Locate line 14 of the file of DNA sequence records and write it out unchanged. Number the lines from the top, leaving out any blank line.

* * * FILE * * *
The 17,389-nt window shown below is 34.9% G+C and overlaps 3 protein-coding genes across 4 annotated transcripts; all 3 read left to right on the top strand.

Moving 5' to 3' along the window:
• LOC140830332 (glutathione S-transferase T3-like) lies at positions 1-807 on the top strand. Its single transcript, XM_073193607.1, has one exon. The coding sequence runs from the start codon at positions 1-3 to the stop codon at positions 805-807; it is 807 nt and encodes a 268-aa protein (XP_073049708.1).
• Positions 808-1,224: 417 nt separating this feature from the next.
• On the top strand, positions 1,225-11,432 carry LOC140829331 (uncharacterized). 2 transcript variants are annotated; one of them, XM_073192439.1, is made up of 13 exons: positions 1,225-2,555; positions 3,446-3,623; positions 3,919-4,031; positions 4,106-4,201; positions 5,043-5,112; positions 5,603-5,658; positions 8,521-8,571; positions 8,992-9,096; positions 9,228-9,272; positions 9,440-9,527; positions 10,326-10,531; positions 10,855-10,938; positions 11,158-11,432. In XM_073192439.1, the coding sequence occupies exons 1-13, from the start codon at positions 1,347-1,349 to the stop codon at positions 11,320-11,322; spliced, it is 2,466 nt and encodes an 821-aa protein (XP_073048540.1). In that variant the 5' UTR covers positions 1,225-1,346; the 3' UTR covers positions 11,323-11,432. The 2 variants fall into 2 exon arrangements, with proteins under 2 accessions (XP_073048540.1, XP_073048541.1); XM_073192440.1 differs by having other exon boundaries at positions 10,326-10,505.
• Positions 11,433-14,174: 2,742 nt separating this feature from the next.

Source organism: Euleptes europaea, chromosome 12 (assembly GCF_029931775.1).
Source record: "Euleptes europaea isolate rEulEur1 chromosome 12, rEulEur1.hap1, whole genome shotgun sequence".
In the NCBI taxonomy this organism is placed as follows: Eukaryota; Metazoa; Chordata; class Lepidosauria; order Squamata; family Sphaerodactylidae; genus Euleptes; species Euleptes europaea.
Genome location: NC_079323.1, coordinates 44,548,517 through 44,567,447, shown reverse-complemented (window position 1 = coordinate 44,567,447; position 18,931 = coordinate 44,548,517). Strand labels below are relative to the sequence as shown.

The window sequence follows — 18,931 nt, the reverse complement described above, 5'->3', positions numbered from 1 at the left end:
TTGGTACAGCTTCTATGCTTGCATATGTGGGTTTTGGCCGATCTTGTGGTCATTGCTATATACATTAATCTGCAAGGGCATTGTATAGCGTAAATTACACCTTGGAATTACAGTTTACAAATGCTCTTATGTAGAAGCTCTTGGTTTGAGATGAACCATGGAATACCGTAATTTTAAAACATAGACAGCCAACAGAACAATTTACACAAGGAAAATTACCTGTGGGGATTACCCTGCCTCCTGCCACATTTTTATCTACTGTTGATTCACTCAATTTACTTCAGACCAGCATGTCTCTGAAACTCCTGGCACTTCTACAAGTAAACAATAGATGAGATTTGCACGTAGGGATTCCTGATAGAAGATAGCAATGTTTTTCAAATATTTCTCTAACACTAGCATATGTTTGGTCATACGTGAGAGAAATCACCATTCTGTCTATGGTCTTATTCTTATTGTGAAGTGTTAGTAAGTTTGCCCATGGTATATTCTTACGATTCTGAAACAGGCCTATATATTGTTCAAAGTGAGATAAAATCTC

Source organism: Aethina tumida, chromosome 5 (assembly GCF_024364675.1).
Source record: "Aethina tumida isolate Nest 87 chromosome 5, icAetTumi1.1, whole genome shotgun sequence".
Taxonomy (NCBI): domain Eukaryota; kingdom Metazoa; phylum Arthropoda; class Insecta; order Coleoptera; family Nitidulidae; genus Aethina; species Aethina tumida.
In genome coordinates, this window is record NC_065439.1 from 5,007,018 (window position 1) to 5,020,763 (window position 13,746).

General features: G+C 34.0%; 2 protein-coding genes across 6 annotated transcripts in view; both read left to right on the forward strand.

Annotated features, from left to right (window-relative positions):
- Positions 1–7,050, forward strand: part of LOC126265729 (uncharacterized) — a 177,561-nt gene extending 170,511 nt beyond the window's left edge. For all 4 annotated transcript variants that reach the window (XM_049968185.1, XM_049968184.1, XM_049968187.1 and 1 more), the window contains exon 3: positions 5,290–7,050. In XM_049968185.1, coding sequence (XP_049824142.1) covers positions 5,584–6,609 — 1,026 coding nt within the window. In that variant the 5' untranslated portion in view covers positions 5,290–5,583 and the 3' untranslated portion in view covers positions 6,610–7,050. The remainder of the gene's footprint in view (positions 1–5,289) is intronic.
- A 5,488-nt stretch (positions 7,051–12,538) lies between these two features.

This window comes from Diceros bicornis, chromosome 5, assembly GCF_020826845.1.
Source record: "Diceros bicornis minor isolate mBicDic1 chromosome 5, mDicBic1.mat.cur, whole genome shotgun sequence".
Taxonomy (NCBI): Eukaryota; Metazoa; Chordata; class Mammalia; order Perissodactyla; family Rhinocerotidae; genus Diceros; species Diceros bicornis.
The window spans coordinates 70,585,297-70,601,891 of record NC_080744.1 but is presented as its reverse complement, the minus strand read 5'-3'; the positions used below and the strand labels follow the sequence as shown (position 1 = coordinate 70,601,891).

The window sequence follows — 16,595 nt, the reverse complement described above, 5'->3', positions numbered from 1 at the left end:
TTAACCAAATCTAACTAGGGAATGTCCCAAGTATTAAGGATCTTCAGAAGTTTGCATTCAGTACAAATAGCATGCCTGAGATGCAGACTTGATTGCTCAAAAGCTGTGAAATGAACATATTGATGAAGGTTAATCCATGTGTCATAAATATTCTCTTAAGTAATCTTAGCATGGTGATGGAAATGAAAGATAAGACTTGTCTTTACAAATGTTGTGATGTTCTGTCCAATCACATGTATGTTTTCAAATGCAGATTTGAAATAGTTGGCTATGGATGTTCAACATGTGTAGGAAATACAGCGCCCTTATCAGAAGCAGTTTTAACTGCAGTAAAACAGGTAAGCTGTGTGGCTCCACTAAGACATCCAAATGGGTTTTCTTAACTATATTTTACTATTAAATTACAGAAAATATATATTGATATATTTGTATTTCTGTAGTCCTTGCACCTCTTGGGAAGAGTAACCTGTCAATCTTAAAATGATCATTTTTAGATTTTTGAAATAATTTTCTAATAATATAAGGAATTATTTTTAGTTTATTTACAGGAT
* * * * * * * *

Source record: "Aethina tumida isolate Nest 87 chromosome 5, icAetTumi1.1, whole genome shotgun sequence".